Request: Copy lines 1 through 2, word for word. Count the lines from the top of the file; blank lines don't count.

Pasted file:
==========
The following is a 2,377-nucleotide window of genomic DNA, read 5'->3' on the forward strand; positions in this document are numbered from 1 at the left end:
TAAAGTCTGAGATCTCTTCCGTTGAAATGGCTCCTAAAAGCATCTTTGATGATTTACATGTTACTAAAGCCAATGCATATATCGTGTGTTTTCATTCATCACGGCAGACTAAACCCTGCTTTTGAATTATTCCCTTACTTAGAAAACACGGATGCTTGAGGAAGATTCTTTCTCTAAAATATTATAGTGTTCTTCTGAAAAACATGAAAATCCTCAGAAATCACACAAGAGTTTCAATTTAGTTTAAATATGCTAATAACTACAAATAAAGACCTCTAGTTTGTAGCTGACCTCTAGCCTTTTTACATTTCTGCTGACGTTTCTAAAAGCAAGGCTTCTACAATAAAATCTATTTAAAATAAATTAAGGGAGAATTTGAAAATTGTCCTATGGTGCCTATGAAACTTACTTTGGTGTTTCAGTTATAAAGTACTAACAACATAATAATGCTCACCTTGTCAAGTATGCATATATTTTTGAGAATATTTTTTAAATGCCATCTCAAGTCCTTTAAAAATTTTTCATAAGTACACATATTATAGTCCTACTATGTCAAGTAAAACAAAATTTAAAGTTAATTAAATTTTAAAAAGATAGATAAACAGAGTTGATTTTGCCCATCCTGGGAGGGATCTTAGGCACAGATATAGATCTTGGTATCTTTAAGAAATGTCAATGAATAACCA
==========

The following is a 2,377-nucleotide window of genomic DNA, read 5'->3' on the forward strand; positions in this document are numbered from 1 at the left end:
TAAAGTCTGAGATCTCTTCCGTTGAAATGGCTCCTAAAAGCATCTTTGATGATTTACATGTTACTAAAGCCAATGCATATATCGTGTGTTTTCATTCATCACGGCAGACTAAACCCTGCTTTTGAATTATTCCCTTACTTAGAAAACACGGATGCTTGAGGAAGATTCTTTCTCTAAAATATTATAGTGTTCTTCTGAAAAACATGAAAATCCTCAGAAATCACACAAGAGTTTCAATTTAGTTTAAATATGCTAATAACTACAAATAAAGACCTCTAGTTTGTAGCTGACCTCTAGCCTTTTTACATTTCTGCTGACGTTTCTAAAAGCAAGGCTTCTACAATAAAATCTATTTAAAATAAATTAAGGGAGAATTTGAAAATTGTCCTATGGTGCCTATGAAACTTACTTTGGTGTTTCAGTTATAAAGTACTAACAACATAATAATGCTCACCTTGTCAAGTATGCATATATTTTTGAGAATATTTTTTAAATGCCATCTCAAGTCCTTTAAAAATTTTTCATAAGTACACATATTATAGTCCTACTATGTCAAGTAAAACAAAATTTAAAGTTAATTAAATTTTAAAAAGATAGATAAACAGAGTTGATTTTGCCCATCCTGGGAGGGATCTTAGGCACAGATATAGATCTTGGTATCTTTAAGAAATGTCAATGAATAACCA